the green with the grey, cosmopolitan hue, no borders, no hoarders, no get in the queue

    10. Free education for all children in public schools. Abolition of children’s factory labour in its present form. Combination of education with industrial production, &c, &c.
                with child labour/girls denied education/born into sex work we mustn’t forget this is not done-and-dusted, those wheels have not come off yet, though they may be a little rusted

Marx’s Final Words

The proletarians have nothing to lose but their chains                                                                                                                                                                                                                                                            With links made of debt, disease, war, racism, sexism, capitalism, and more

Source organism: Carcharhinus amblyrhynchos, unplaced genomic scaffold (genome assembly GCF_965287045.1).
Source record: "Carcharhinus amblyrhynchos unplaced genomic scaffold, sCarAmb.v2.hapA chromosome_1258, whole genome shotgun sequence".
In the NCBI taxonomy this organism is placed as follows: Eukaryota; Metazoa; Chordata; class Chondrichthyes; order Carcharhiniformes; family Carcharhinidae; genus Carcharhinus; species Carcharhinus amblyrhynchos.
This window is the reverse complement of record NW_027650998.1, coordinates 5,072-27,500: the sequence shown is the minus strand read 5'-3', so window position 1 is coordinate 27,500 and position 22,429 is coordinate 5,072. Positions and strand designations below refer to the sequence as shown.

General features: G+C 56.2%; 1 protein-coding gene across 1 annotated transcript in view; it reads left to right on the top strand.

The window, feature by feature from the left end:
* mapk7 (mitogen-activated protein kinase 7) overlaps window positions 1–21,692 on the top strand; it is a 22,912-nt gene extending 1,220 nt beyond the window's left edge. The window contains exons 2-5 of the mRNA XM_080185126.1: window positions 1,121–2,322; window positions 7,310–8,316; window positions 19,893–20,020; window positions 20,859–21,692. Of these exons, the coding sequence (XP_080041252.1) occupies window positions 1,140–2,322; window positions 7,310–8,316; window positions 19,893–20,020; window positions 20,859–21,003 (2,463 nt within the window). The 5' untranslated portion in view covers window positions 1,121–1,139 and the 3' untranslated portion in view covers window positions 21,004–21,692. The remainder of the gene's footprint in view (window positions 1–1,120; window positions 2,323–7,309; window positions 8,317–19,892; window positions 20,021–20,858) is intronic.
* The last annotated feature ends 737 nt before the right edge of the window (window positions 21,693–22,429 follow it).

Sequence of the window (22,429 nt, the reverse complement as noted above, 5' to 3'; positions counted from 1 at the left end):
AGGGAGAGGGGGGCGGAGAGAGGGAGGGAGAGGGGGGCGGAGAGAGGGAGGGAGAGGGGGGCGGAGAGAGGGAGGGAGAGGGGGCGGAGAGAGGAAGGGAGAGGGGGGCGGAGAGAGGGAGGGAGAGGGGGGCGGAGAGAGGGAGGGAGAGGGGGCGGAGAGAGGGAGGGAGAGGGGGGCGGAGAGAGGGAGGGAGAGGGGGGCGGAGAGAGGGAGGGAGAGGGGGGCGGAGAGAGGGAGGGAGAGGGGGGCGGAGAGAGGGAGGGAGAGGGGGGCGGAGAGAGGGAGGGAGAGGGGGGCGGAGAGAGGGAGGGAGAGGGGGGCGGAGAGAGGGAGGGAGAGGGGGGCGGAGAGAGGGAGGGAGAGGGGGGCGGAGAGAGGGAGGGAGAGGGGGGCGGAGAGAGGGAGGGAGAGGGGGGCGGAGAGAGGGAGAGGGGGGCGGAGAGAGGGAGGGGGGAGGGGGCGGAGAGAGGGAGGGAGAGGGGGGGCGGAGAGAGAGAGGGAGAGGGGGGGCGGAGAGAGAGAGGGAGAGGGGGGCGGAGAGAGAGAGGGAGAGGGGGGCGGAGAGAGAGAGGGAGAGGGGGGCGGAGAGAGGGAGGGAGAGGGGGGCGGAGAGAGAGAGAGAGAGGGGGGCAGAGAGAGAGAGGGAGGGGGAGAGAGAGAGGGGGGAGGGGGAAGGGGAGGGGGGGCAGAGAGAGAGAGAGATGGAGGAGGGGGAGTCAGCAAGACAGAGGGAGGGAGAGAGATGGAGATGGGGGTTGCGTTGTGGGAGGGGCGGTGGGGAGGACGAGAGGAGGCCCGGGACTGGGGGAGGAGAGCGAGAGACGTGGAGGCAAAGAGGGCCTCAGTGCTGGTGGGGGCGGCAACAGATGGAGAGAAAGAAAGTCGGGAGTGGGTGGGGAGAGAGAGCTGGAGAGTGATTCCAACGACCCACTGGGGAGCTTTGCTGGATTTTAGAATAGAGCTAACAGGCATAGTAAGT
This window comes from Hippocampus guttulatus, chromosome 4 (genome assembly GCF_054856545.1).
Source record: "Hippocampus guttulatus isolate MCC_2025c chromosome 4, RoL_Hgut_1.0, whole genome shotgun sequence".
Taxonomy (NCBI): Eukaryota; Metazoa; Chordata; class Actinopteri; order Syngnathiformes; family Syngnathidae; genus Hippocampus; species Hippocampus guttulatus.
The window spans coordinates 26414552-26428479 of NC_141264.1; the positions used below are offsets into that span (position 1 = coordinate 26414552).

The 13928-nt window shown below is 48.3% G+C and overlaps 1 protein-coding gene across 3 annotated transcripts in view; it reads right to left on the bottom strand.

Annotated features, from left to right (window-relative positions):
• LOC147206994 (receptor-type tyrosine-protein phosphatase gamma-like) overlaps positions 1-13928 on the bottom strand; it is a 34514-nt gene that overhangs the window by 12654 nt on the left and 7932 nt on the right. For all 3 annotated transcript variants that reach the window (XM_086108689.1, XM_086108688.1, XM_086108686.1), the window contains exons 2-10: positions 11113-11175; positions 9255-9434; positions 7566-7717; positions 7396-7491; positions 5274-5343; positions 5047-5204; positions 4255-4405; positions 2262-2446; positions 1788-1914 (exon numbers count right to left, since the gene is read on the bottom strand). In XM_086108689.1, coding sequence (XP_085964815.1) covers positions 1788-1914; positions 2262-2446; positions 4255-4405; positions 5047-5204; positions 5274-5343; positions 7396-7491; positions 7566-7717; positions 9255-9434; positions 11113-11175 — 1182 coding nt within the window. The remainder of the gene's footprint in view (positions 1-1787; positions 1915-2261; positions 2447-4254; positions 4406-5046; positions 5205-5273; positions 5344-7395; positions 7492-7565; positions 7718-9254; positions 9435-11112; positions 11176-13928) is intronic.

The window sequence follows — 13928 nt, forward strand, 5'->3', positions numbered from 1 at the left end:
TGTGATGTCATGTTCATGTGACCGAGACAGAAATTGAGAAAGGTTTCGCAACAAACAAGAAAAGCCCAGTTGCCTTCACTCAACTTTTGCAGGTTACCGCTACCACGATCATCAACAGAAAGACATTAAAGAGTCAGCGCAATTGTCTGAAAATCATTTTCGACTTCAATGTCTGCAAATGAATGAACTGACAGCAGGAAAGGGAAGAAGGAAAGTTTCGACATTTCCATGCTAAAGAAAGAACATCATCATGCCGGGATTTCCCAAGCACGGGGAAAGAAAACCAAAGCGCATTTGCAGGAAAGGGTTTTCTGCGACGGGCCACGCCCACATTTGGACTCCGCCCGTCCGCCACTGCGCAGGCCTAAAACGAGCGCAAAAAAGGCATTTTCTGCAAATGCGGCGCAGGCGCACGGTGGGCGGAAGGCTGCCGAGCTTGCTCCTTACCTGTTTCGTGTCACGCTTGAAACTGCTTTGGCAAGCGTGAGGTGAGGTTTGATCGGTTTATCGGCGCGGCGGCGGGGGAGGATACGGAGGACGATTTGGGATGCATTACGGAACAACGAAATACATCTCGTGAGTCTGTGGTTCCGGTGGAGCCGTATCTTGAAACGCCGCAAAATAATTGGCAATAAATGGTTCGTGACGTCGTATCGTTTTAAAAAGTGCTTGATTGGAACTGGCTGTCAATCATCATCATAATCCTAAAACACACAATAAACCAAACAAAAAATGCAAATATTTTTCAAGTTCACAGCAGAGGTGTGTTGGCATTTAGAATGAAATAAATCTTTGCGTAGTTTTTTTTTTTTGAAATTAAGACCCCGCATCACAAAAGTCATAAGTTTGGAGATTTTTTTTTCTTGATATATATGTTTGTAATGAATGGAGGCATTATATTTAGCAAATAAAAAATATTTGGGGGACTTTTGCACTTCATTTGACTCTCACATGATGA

They have a world to win
            and win it they will, for as Prometheus was Bound to say, ‘defy power which seems omnipotent’

Working Men of All Countries, Unite
            and women as well, and all those between

PR walterbenjamincopy

Portrait, by Peter Kennard

Image by Ignacia Ruiz
Friday, 23 February 2018 10:33

Religion and capitalism

Published in Religion

In the second essay in the series, Roland Boer discusses the relationship between religion and capitalism. The essay is also available as an ebook, and is part of the Culture Matters mission to reclaim and liberate all aspects of our human culture. Our aim with religious and spiritual life is the same as our aim in the arts and other cultural activities: to unearth and mobilise the radical meanings in religious thought, teaching and practice. For details, please go here.